ZEMLINSKY; RACHMANINOV; ARENSKY Piano Trios

Author: 
Harriet Smith
SU42582. ZEMLINSKY; RACHMANINOV; ARENSKY Piano TriosZEMLINSKY; RACHMANINOV; ARENSKY Piano Trios

ZEMLINSKY; RACHMANINOV; ARENSKY Piano Trios

  • Trio for Clarinet/Viola, Cello and Piano
  • Trio élégiaque
  • Piano Trio No. 1

The Smetana Trio is one of those groups in the grand Czech tradition; this latest line-up features three formidably fine musicians, including cellist Jan Páleníček, whose pianist father Josef co-founded the group in 1934. It’s good to have an unorthodox programme and they bring to all three pieces a warmth and strong sense of communicativeness.

Zemlinsky was in his mid-twenties when he wrote his D minor Trio, initially conceived as a trio for clarinet, cello and piano and composed for a competition (in which he came third). He then reworked it for the present line-up, which is more effective still, the violin able to stand out from the texture in a way the clarinet cannot. It’s full of good things – the slow movement in the Smetana’s reading is allowed to dream but never sounds indulgent (I find the Beaux Arts a little slow here), and the violin and cello lines entwine with great affection. The finale’s combination of skittishness and expressive writing is well done, too, and the pianist ensures that the sometimes richly Brahmsian textures never overwhelm the balance.

Rachmaninov was just 19 when he wrote his first Trio élégiaque. The Smetana are alive to the piece’s mix of tenderness and passion, and they produce some thrillingly hushed playing. Kremer’s recent recording with Giedrė Dirvanauskaitė and Daniil Trifonov is a little more driven, with climaxes perhaps more overtly exciting, but the sensitivity with which the players interact on the new recording is very winning. Just sample the cellist’s rendition of the aching melody (track 4, from 9'09"), which is given due time to breathe, compared to which Kremer’s group sound somewhat edgier.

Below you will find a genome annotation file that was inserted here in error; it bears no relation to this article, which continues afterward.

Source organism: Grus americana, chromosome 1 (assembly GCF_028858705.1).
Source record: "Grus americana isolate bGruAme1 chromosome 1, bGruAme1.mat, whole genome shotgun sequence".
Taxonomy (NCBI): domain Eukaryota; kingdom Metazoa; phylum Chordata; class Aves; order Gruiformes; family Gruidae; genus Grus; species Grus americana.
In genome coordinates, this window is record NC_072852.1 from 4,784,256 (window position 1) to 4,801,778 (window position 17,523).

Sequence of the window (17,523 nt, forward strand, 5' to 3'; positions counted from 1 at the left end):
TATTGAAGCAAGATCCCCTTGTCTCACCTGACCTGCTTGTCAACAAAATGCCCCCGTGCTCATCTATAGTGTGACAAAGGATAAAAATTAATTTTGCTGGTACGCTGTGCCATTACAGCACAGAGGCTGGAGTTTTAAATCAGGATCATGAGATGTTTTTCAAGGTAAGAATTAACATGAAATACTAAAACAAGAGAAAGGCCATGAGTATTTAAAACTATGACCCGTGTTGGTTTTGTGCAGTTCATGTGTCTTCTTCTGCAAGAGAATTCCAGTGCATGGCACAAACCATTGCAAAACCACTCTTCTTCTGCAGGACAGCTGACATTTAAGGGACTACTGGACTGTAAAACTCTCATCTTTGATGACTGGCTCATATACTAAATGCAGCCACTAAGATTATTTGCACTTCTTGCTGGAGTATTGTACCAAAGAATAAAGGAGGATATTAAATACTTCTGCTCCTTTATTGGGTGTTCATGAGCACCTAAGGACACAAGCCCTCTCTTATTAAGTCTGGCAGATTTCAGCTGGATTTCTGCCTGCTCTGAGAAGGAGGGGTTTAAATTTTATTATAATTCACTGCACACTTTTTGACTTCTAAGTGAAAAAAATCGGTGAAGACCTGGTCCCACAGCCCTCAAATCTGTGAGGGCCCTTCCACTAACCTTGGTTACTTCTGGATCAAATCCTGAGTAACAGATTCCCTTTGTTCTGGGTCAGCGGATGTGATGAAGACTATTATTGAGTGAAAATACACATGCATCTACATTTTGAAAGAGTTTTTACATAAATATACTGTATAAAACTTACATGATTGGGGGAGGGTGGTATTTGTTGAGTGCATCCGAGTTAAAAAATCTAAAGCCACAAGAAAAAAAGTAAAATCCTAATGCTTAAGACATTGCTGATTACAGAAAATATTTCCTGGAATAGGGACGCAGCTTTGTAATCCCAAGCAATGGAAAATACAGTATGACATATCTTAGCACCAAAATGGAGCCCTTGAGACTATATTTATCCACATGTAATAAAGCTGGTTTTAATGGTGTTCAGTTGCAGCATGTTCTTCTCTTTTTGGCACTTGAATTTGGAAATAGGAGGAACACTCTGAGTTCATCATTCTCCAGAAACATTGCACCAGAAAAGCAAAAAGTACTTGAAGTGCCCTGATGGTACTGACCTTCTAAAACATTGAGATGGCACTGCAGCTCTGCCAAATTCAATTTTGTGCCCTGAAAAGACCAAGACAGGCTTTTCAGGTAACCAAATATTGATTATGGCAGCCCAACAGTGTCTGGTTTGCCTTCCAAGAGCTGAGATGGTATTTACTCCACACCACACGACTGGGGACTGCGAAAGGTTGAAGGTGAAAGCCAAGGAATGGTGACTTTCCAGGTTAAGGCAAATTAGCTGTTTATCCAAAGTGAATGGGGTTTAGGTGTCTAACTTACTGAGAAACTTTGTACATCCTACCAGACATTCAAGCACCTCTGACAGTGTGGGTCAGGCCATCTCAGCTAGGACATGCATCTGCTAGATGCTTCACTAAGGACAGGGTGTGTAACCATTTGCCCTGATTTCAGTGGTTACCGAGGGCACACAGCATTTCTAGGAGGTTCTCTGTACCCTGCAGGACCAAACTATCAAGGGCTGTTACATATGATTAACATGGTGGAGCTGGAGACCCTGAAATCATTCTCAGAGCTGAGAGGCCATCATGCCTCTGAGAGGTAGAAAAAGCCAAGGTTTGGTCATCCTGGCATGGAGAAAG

Arensky’s First Trio was written two years after the Rachmaninov and, like much of his music, it deserves to be better known. The Smetana make a very strong case for it, with the string players constantly varying the colouring of the Schumannesque main theme of the first movement. The Wanderer are a degree more Classical in their approach but I like the wholeheartedness of this new set. The Scherzo has a tremendous sense of play and energy to it, the Smetana enjoying Arensky’s imaginative string textures, whereas the Wanderer opt for a more highly polished finish; I particularly like the warmth the Czech players bring to its Trio. The Smetana’s slower tempo for the Adagio plays up its elegiac quality, giving it a sombre beauty that is very telling. The finale has a real drama and drive, the Smetana making much of the contrast between jagged energy and the more lyrical moments. The reintroduction near the close of the theme that opened the work makes for a touching farewell, and is particularly potently realised by the Smetana Trio.

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